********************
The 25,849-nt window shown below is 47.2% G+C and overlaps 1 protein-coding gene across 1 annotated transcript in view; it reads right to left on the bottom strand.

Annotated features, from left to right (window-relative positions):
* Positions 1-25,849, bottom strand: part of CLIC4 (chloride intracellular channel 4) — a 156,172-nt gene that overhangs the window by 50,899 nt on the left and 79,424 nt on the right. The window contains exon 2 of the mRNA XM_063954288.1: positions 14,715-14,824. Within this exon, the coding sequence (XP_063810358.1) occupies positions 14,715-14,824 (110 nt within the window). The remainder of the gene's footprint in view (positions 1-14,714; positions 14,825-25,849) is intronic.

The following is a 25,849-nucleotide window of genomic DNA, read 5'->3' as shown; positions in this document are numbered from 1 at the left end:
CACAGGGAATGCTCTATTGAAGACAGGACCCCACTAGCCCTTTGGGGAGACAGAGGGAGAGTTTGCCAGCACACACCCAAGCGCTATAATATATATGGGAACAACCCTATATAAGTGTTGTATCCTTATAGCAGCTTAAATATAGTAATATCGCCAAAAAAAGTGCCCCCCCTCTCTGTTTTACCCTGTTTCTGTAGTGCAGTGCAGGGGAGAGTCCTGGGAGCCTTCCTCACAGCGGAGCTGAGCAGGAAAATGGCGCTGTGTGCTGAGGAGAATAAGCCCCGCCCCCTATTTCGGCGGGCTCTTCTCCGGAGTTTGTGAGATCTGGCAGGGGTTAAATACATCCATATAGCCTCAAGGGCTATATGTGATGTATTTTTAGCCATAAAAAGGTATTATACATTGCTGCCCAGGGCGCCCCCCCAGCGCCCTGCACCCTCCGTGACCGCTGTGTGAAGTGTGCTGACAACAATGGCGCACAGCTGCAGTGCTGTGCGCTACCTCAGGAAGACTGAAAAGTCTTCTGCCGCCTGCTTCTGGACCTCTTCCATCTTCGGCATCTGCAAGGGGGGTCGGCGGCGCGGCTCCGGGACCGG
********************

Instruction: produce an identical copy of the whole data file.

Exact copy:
The 25,849-nt window shown below is 47.2% G+C and overlaps 1 protein-coding gene across 1 annotated transcript in view; it reads right to left on the bottom strand.

Annotated features, from left to right (window-relative positions):
* Positions 1-25,849, bottom strand: part of CLIC4 (chloride intracellular channel 4) — a 156,172-nt gene that overhangs the window by 50,899 nt on the left and 79,424 nt on the right. The window contains exon 2 of the mRNA XM_063954288.1: positions 14,715-14,824. Within this exon, the coding sequence (XP_063810358.1) occupies positions 14,715-14,824 (110 nt within the window). The remainder of the gene's footprint in view (positions 1-14,714; positions 14,825-25,849) is intronic.

The following is a 25,849-nucleotide window of genomic DNA, read 5'->3' as shown; positions in this document are numbered from 1 at the left end:
CACAGGGAATGCTCTATTGAAGACAGGACCCCACTAGCCCTTTGGGGAGACAGAGGGAGAGTTTGCCAGCACACACCCAAGCGCTATAATATATATGGGAACAACCCTATATAAGTGTTGTATCCTTATAGCAGCTTAAATATAGTAATATCGCCAAAAAAAGTGCCCCCCCTCTCTGTTTTACCCTGTTTCTGTAGTGCAGTGCAGGGGAGAGTCCTGGGAGCCTTCCTCACAGCGGAGCTGAGCAGGAAAATGGCGCTGTGTGCTGAGGAGAATAAGCCCCGCCCCCTATTTCGGCGGGCTCTTCTCCGGAGTTTGTGAGATCTGGCAGGGGTTAAATACATCCATATAGCCTCAAGGGCTATATGTGATGTATTTTTAGCCATAAAAAGGTATTATACATTGCTGCCCAGGGCGCCCCCCCAGCGCCCTGCACCCTCCGTGACCGCTGTGTGAAGTGTGCTGACAACAATGGCGCACAGCTGCAGTGCTGTGCGCTACCTCAGGAAGACTGAAAAGTCTTCTGCCGCCTGCTTCTGGACCTCTTCCATCTTCGGCATCTGCAAGGGGGGTCGGCGGCGCGGCTCCGGGACCGG